Sunday 6 May 2012

127. Nanberry: Black Brother White by Jackie French

Nanberry: Black Brother White by Jackie French
Published August 2011 Harper Collins

From the publisher:

Two brothers -- one black, one white -- and a colony at the end of the world
It′s 1789, and as the new colony in Sydney Cove is established, Surgeon John White defies convention and adopts Nanberry, an Aboriginal boy, to raise as his son. Nanberry is clever and uses his unique gifts as an interpreter to bridge the two worlds he lives in. With his white brother, Andrew, he witnesses the struggles of the colonists to keep their precarious grip on a hostile wilderness. And yet he is haunted by the memories of the Cadigal warriors who will one day come to claim him as one of their own.
This true story follows the brothers as they make their way in the world -- one as a sailor, serving in the Royal Navy, the other a hero of the Battle of Waterloo.
No less incredible is the enduring love between the gentleman surgeon and the convict girl who was saved from the death penalty and became a great lady in her own right.

This book has been shortlisted for the CBCA Book of the Year for Younger Readers.  It was published last year, but under my own rules I can read any books form the shortlist that I haven't already read.

I specifically chose this book because I have my doubts that it is a book for children.  After checking the criteria for the Younger Readers category, I still have my doubts.  It states that books in this category will be appropriate in style and content for middle to upper primary readers. 

Part of the story is about Nanberry, a young aboriginal boy who survived small pox, and went on to live with Surgeon White, as his foster son.  There is also the story of Surgeon White and his servant Rachel (a convict) who inside their home lived together as man and wife, but to the outside world they were master and servant.  Even when Rachel gets pregnant with his child, he cannot marry her, as she is ( as much as he may love her) a convict.

The story of Surgeon White (and his relationship with Rachel) is a big part of this story, as big as the story of Nanberry, especially as these stories become one, as they grow as a family.  This is my reason for believing this is not a story for younger readers.  The intimate relationship struggles between a man and a woman does not seem like reading material for primary school aged children.  In addition to this some of the descriptions in the book are equally unsuitable. The talk of 'men's rampaging lusts', the story of Bennelong beating a woman until she was unconscious, the arrival of 250 convict women with the comment 'Enough to tickle any man's fancy, eh? And them being convicts you can do what you want with em', and the sale of women on the street.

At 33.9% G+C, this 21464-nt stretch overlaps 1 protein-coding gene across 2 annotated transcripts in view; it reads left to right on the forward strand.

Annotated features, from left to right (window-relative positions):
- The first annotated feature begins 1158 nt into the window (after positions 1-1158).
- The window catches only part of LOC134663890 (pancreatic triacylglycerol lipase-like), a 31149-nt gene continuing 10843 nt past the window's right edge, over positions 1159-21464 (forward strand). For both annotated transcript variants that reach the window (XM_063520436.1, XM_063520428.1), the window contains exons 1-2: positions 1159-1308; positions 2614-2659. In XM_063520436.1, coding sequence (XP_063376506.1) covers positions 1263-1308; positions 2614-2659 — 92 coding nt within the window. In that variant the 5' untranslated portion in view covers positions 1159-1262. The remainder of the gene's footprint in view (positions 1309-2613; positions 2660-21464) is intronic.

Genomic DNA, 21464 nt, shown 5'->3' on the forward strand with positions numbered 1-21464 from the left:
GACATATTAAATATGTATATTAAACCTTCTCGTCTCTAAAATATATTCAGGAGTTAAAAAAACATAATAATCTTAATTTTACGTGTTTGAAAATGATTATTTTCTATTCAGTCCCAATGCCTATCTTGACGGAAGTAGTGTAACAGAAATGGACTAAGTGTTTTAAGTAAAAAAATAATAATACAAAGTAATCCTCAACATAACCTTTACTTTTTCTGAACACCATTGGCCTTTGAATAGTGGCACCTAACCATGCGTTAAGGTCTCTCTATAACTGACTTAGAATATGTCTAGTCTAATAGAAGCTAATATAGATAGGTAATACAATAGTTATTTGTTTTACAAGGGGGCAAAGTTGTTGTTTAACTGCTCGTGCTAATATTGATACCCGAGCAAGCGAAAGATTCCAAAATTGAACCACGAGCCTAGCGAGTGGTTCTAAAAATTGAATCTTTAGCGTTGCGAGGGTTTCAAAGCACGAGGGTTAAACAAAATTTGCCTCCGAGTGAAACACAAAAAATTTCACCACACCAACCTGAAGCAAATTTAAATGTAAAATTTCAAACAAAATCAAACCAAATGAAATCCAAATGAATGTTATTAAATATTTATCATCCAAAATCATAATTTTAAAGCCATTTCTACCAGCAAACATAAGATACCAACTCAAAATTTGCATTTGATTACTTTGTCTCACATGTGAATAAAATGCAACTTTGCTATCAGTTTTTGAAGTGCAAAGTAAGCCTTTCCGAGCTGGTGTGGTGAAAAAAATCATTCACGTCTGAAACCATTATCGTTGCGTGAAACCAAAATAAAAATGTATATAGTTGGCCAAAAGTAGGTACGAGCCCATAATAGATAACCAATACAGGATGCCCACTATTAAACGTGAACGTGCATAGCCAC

My issues about the age appropriateness aside, I have no criticism of the book itself, I loved it.  Jackie French has the undeniable skill of making history readable, and this book is extremely readable.  It's an up close and personal look at the birth of Australia through the eyes of people that we know from history, who lived through it.  The story of Nanberry and his struggle with the feeling that he is not English, but also no longer acknowledged by his people is heartbreaking.  His journey through life shows a boy and then a man living between two worlds.  A black man in a white world, who still has his Cadigal people close to his heart, and the decision he must make about where he belongs.

At t he back of the book Jackie French gives us more information about the real life characters in this book.  These people include: Surgeon John White, Rachel Turner, Nanberry, Wollarawarre Bennelong and Thomas Moore.  She also talks about the parts of the story that may or may not be true (the possum) and there's added historical information about other aspects of day to day life in the colony, medical treatments, Aboriginal languages and lands to name a few.

Who will like this book: Girls and Boys age 14+
Read it if you like: Jackie French

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